“Communication was a constant issue, since we were in two different time zones,” says Norris. “I would wake up in the morning with five messages from Jess, and she would have the same. There was only about a four-hour window where we could actually talk and update each other.” Second, while both women are inherently creative, neither had ever self-published a book before. In fact, Jess had never made a painting or laid out a page. But she is a professional photographer — not to mention a tech-savvy self-starter.
textured pages — immerses the reader in an enjoyable experience, both literary and sensory. Then, just as the silly song made up during a surf evolved into a book, the book then evolved into something more: a brand. “We decided our message was much bigger than just one book,” says Lowcher. So, like Venus jumping from her scallop shell, the sisters took a leap of faith. They started Tribe of Daughters. Part philosophy, part publishing house, the goal is to create action books that any little girl can pick up and see themselves.
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They’ve already begun work on another adventure — Little Millie Ford and Her New Skateboard — due to drop in next August. They hope that their body of work will encourage girls who are self-conscious, doubtful, or fearful, to try things that boys and men are more commonly praised for. “With Tribe of Daughters, we’ve made a conscious choice to create all-female characters,” explains Norris, though she stresses the series is intended for both genders, daredevils and wallflowers alike. “We want little girls to see the strength, beauty and athleticism that they can bring to action-adventure sports. Boys and girls benefit from seeing girls in these types of roles.”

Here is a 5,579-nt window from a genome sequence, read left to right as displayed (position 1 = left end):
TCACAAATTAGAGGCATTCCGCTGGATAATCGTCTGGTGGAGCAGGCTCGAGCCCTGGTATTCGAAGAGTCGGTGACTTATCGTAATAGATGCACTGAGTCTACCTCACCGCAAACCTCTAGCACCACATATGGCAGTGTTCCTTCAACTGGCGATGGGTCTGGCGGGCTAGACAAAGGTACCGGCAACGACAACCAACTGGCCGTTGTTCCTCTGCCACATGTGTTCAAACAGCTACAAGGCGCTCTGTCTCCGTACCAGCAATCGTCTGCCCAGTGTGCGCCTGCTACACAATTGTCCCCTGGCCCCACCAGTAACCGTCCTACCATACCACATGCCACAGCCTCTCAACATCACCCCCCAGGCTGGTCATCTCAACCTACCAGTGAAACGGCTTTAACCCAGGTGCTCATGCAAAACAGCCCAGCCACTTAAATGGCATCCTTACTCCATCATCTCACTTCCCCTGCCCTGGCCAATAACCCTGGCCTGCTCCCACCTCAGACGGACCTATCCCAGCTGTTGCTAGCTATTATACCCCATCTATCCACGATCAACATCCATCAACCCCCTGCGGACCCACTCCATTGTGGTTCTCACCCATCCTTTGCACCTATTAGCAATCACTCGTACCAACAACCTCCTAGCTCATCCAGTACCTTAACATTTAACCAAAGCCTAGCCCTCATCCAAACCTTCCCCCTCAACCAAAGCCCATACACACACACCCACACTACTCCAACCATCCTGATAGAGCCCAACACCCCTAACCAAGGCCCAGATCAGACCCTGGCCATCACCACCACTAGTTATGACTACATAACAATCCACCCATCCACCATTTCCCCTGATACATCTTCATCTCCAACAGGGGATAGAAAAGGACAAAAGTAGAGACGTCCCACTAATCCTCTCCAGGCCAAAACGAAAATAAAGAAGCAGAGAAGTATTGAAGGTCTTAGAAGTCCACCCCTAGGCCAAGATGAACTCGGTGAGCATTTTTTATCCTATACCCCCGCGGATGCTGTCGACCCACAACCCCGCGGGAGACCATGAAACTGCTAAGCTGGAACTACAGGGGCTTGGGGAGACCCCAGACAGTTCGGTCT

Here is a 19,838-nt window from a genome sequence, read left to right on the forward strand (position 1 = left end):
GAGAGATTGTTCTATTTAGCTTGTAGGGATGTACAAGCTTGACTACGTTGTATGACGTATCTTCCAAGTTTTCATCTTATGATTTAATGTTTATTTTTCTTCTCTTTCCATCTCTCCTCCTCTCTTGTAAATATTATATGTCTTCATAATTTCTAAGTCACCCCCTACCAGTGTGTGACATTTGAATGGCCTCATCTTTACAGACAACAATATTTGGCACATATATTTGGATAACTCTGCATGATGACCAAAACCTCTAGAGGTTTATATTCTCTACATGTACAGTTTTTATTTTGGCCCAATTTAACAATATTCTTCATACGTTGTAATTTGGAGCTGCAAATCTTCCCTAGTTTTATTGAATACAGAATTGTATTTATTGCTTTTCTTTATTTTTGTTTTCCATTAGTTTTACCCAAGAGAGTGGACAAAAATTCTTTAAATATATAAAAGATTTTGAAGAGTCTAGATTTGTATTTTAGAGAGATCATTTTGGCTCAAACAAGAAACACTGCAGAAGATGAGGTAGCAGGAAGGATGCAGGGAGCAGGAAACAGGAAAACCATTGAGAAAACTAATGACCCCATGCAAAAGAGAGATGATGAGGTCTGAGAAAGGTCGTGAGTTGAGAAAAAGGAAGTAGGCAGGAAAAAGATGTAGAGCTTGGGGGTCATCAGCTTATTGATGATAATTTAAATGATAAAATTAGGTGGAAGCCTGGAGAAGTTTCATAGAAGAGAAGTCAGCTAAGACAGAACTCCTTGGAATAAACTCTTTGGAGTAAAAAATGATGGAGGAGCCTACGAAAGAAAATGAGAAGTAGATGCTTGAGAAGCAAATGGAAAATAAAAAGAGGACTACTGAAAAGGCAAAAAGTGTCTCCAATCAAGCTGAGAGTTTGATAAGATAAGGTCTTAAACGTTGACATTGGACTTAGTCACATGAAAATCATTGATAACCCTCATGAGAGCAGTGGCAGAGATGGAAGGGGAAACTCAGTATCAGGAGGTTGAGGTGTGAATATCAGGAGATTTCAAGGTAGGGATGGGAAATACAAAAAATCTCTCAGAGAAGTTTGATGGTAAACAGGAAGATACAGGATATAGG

“I basically had to teach myself how to use water colors and InDesign,” says Lowcher. “When it came time to put the pencil to paper, I was terrified. At times I doubted myself and whether I could complete the book. It almost felt like I was living through a Queenie Wahine moment!”
For the sisters, embracing vulnerability and working through the challenges of learning something new — and showing off those efforts in front of the world — is already paying off. Queenie Wahine’s scored press in SurfGirl Magazine, Eastern Surf Magazine, and on TheInertia.com. More importantly, the girls have increased the word count in an under-represented genre of children’s literature, and helped to advocate for an often overlooked demographic of readers.
By practicing what they preached and pressing on, the pair were able to selfpublish their creation in a year’s time, with no detail overlooked. The watercolors are reminiscent of the ocean itself — at once playful and soothing. The story is catchy with lyrical rhymes. And the physical book — with its velvety matte cover and thick,